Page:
In one instance, we were able to look over a photo taken outside Snake Pit the night of the incident, trying to puzzle out hidden details. The provided props can make it feel intimidating for game masters hoping to create their own adventure as it sets a high bar, but there are plenty of prompts to inspire interesting cases with clever twists in the core book. Luckily, Free League plans to produce plenty more high-end case files.
Neither of our characters was able to make a successful tech check to zoom in on the image, which would have provided us access to a more detailed view. The case is designed with so many possible avenues of investigation that if you miss a few clues, your progress won’t be blocked. We just had to set out to the Snake Pit to see the scene ourselves, using our investigative and social skills to gather physical evidence and try to cajole information out of witnesses.
Fenna and Willem had been talking to Iris, a Replicant dancer who was performing the night of the incident. She’d seen the missing Blade Runner Leah talking to a regular named Styles who had gotten involved in a brawl with the human supremacists. Fenna had clocked him outside, watching the crime scene with keen interest. The partners decided it was time they had a chat, but before they could get too close, Styles took off running.
The thrill of the chase is key to Blade Runner. There are tables in the core rulebooks for chase scenes that take place on foot, in ground vehicles, or in the air, and the starter set includes cards that can be used to make the system feel even more like a proper minigame. Each round, the pursuer and the pursued secretly choose an action — such as continuing to try to close the distance, hiding, or standing and shooting — and then make skill checks to determine the results.
There’s also a deck of complications based on the setting of the chase that can modify the difficulty of the actions. Hiding becomes easier if you wind up in a sea of people with umbrellas, for instance, while a barricaded road might stop you from moving unless you can force your way through. Depending on how things play out, the suspect could escape, lead you into a trap, or end up in handcuffs.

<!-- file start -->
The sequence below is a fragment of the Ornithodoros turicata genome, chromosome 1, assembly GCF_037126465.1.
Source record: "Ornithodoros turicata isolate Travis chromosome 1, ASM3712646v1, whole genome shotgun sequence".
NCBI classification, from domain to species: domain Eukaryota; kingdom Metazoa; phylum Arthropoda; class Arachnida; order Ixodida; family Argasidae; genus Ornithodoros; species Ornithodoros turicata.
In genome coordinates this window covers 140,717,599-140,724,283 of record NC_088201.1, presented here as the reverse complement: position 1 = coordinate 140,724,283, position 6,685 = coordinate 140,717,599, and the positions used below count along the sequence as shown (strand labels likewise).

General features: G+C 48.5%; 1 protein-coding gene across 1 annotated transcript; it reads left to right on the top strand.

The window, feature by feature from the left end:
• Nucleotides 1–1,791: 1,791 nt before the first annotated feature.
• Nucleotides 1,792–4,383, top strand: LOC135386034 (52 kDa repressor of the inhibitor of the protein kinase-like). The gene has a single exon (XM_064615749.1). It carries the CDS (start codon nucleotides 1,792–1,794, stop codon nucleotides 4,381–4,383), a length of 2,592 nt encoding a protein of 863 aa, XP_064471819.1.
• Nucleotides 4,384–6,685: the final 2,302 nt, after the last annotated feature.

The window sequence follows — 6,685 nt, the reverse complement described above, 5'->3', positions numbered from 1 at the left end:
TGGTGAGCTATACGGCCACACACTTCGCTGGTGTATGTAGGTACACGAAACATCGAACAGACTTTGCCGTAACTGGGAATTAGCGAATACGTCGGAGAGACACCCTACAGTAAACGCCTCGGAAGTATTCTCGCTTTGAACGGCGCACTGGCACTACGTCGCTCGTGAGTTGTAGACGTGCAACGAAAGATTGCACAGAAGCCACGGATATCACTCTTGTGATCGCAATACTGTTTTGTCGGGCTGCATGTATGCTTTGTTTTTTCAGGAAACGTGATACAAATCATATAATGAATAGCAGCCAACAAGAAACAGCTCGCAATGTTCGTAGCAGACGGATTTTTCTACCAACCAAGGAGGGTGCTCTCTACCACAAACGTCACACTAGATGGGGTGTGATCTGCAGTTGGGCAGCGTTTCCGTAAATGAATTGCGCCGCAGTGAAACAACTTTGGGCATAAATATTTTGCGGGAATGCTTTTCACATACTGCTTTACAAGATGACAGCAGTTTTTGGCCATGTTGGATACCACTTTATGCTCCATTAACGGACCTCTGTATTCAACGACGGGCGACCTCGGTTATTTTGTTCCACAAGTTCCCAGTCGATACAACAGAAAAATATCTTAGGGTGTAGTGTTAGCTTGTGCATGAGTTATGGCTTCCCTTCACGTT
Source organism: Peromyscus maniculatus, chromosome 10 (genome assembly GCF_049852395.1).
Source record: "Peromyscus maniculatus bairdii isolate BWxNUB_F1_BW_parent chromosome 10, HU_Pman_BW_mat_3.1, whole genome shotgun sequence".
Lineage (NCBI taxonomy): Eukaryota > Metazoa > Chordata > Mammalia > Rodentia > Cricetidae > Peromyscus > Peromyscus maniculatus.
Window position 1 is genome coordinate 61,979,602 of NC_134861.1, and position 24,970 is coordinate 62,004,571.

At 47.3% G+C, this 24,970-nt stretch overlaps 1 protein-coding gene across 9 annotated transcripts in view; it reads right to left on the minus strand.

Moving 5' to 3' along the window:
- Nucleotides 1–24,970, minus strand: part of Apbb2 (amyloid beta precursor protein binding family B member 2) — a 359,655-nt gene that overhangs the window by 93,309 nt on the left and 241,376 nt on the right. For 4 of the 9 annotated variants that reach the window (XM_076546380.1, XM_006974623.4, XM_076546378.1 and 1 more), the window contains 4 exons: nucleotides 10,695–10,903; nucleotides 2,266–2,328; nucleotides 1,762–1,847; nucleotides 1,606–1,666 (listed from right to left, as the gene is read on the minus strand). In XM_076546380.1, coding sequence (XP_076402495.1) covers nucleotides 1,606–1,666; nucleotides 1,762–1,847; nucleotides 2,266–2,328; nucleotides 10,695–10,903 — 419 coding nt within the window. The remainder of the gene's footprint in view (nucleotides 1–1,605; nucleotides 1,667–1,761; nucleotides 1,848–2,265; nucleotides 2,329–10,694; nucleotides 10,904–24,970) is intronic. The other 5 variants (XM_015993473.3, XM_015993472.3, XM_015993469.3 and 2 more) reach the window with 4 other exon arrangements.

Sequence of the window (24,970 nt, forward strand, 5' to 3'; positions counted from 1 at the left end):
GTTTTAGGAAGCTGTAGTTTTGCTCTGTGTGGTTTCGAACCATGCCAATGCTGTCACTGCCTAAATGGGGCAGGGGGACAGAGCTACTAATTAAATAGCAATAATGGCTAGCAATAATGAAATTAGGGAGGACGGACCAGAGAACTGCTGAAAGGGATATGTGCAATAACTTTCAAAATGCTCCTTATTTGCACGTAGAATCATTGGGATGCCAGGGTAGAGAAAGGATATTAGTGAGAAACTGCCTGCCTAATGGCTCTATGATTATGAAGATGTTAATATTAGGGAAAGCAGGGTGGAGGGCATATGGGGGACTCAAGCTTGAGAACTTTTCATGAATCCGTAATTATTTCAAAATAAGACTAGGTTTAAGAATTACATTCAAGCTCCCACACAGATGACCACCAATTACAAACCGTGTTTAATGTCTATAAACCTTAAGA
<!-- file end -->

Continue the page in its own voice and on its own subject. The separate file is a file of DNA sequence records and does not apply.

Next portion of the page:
Combat is sometimes necessary, but it’s appropriately brutal. All melee actions are opposed rolls, which means missing is impossible. Someone is getting hurt, and it’s just a matter of who. Fail by too much and you’ll wind up with a critical injury, which can debilitate you until your character gets some medical treatment. Being crit can even permanently maim or kill your character outright. While Dungeons & Dragons makes fighting the de facto way to handle most conflicts, Blade Runner wants you to think really hard about resorting to violence.
We didn’t get to experience one of the game’s other pillars, downtime, which allows your character to rest and recuperate. Downtime can also potentially introduce complications based on the case or your character’s backstory. Willem might have gotten a threatening visit from his crooked former partner or a call from an NPC with information about Leah they could share in return for a favor. Depending on how we performed in the investigation and the tough decisions we made along the way, we could earn promotion points that unlock new gear and pay raises, or humanity points that can be spent leveling up skills.
Blade Runner nails the vibe of its source material. While it can play up to four people, it provides an experience that feels uniquely well suited to two — partners working the case together, sometimes forced to split up to cover more ground, even if it can put them in a very dangerous situation. Los Angeles 2039 is full of secrets, and I’m eager to team up with a friend and uncover more of them.
Blade Runner: The Roleplaying Game goes on sale Dec. 13 at bladerunner-rpg.com. The core rulebook costs $50, the starter set is $47, and both can be bought together along with a digital version as part of a $115 bundle.
Blade Runner: The Roleplaying Game was reviewed with pre-release copies of the book and starter set provided by Free League Publishing. Vox Media has affiliate partnerships. These do not influence editorial content, though Vox Media may earn commissions for products purchased via affiliate links. You can find additional information about Polygon’s ethics policy here.